Colonel Mustard, In the Lab, With a Lead Ingot

Roman ingots to shield particle detector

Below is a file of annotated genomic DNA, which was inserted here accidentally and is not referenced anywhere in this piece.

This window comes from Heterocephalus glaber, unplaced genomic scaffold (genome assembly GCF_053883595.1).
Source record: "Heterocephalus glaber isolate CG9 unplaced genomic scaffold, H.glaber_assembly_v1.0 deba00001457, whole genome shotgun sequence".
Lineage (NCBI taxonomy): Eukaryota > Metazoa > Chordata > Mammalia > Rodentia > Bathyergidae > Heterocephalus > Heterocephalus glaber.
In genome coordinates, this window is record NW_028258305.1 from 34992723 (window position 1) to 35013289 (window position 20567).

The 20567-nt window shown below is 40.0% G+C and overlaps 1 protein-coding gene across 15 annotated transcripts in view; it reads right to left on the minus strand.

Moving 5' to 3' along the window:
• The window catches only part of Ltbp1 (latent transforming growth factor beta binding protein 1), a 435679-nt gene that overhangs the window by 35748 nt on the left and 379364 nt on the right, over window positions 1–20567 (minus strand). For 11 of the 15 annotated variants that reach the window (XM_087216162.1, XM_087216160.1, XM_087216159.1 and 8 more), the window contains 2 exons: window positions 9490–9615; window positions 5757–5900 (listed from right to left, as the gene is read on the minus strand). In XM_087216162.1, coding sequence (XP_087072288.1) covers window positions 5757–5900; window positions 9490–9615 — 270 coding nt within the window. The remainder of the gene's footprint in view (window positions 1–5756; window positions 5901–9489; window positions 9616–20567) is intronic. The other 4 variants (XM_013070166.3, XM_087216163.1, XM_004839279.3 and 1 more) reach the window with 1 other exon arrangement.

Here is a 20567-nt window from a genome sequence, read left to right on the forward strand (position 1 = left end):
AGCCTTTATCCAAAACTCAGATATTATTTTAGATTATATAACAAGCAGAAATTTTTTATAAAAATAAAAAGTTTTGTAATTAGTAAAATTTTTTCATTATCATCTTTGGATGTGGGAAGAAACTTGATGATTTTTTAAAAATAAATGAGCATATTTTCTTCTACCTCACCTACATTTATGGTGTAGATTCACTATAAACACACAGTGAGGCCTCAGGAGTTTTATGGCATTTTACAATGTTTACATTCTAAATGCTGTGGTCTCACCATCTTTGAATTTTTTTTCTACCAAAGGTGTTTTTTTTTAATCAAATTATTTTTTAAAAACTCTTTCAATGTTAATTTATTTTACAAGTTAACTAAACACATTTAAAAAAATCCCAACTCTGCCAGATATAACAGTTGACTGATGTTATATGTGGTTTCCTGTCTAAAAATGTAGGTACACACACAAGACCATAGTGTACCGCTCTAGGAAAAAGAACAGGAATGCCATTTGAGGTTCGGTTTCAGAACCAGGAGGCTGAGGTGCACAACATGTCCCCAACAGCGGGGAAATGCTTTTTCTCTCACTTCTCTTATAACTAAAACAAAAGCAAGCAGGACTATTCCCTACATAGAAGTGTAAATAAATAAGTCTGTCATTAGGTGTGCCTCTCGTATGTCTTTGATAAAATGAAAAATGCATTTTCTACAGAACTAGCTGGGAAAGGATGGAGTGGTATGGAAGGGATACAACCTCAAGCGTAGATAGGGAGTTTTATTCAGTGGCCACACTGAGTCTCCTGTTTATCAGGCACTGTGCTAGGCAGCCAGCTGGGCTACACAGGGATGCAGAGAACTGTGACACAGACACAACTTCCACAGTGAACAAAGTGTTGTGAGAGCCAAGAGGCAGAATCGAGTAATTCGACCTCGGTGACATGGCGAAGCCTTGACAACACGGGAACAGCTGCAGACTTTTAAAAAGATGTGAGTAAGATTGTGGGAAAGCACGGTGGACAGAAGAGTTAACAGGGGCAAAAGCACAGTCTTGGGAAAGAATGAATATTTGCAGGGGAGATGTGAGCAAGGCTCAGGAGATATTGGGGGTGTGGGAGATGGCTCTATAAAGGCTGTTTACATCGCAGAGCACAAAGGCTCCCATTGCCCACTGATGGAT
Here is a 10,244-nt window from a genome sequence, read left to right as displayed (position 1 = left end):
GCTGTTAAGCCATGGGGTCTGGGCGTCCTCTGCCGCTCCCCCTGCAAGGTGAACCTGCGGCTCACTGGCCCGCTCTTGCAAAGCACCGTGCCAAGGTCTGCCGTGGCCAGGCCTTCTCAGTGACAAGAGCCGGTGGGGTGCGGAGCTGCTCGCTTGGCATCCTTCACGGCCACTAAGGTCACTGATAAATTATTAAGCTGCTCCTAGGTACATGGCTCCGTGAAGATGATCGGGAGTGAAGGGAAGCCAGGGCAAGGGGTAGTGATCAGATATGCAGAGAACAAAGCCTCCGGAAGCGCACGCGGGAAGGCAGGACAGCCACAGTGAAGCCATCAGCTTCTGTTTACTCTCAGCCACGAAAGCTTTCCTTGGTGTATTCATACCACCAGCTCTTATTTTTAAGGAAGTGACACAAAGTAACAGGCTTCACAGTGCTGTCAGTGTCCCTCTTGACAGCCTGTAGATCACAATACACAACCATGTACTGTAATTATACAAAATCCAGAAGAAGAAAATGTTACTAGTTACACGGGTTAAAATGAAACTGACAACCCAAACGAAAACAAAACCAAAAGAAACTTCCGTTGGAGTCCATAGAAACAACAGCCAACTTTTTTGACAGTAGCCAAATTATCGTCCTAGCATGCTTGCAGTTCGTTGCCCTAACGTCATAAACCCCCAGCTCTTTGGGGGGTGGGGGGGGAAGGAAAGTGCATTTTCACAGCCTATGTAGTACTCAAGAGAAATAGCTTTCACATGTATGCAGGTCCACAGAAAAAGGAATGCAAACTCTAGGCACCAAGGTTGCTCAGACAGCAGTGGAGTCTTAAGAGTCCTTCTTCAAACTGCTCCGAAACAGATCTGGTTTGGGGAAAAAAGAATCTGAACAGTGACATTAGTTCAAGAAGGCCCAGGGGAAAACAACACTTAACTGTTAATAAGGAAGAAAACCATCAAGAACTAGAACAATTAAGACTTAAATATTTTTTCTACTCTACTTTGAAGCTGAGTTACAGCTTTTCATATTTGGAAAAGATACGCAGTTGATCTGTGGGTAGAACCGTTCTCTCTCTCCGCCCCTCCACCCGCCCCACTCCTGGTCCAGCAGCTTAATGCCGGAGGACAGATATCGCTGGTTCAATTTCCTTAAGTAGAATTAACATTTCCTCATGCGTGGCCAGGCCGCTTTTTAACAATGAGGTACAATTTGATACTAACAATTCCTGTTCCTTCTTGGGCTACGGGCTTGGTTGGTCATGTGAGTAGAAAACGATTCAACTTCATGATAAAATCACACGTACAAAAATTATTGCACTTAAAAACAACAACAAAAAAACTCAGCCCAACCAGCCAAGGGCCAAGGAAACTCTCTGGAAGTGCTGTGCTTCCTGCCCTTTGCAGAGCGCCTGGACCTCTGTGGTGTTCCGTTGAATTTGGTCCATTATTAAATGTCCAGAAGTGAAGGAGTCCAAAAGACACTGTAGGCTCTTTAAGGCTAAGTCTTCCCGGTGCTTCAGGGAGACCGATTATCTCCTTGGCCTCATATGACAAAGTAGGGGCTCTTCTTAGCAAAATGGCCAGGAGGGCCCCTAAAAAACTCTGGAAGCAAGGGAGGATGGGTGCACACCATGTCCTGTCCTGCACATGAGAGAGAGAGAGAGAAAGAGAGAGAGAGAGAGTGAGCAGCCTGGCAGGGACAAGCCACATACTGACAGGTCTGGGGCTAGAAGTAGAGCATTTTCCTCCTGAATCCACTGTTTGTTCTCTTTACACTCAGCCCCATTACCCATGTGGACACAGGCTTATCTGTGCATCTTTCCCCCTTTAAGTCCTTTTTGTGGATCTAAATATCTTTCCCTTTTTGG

Lead is, in principle, a shield against radiation, but freshly mined lead is itself slightly radioactive because it contains an unstable isotope, lead-210. “We could never use it for our experiment, which is exactly about keeping background radioactivity to a minimum,” says Ettore Fiorini, a physicist at the University of Milan-Bicocca and coordinator of the CUORE experiment. After it is extracted from the ground, however, lead-210 decays into more stable isotopes, with the concentration of the radioactive isotope halving every 22 years. The lead in the Roman ingots has now lost almost all traces of its radioactivity.